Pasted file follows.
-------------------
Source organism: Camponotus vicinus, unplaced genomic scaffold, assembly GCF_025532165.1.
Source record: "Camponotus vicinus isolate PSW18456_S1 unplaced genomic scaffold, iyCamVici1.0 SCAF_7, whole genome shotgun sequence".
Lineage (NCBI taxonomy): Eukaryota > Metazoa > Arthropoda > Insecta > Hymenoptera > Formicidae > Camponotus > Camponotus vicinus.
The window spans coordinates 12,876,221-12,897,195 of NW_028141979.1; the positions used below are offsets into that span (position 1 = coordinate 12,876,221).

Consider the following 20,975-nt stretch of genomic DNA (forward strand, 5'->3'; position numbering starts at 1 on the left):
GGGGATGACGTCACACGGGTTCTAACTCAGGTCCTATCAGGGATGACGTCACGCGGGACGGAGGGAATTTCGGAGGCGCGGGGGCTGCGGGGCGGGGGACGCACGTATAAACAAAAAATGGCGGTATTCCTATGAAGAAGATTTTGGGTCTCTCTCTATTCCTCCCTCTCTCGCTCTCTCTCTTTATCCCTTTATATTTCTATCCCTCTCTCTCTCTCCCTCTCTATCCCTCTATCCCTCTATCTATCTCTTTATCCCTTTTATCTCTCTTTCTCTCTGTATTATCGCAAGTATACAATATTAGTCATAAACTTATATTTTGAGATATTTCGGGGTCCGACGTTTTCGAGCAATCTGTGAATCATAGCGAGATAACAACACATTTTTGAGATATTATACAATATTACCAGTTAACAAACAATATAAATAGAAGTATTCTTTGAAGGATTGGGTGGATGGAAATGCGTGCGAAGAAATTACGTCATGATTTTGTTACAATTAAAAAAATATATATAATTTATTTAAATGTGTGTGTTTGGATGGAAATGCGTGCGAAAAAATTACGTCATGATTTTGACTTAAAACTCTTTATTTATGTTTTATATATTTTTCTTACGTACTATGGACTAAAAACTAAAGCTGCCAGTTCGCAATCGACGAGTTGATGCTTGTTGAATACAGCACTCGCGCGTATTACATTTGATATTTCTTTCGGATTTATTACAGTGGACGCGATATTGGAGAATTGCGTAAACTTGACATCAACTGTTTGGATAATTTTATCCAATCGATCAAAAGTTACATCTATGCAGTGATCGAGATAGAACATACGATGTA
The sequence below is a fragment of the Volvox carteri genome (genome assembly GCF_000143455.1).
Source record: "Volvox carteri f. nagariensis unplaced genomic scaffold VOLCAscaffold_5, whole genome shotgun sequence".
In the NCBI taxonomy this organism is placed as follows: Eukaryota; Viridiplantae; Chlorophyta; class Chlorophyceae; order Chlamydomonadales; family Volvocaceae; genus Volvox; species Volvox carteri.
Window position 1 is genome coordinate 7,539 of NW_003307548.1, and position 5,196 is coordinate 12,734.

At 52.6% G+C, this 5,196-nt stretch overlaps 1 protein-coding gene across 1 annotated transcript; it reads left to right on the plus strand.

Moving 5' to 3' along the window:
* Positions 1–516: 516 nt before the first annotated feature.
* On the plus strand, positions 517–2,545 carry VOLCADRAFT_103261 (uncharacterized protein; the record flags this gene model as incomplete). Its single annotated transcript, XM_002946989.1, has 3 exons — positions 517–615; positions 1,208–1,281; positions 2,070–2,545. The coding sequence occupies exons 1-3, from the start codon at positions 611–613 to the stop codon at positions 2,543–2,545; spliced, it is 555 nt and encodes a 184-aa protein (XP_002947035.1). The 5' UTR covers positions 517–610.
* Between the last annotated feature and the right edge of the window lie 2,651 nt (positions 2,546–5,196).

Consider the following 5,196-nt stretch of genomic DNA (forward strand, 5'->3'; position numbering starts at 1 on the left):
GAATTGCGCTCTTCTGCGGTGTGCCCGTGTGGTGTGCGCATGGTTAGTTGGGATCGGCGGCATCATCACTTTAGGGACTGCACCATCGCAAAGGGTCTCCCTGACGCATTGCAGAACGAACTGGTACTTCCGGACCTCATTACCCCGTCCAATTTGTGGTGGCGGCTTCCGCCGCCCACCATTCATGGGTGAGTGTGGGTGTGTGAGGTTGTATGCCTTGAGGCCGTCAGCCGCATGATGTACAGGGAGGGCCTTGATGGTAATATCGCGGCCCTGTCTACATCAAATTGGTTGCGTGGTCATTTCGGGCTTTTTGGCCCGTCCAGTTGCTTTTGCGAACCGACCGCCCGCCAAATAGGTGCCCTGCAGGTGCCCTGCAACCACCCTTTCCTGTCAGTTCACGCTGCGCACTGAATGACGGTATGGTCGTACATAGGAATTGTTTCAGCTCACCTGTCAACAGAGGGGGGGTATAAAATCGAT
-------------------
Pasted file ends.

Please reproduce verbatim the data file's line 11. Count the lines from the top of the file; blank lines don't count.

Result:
At 52.6% G+C, this 5,196-nt stretch overlaps 1 protein-coding gene across 1 annotated transcript; it reads left to right on the plus strand.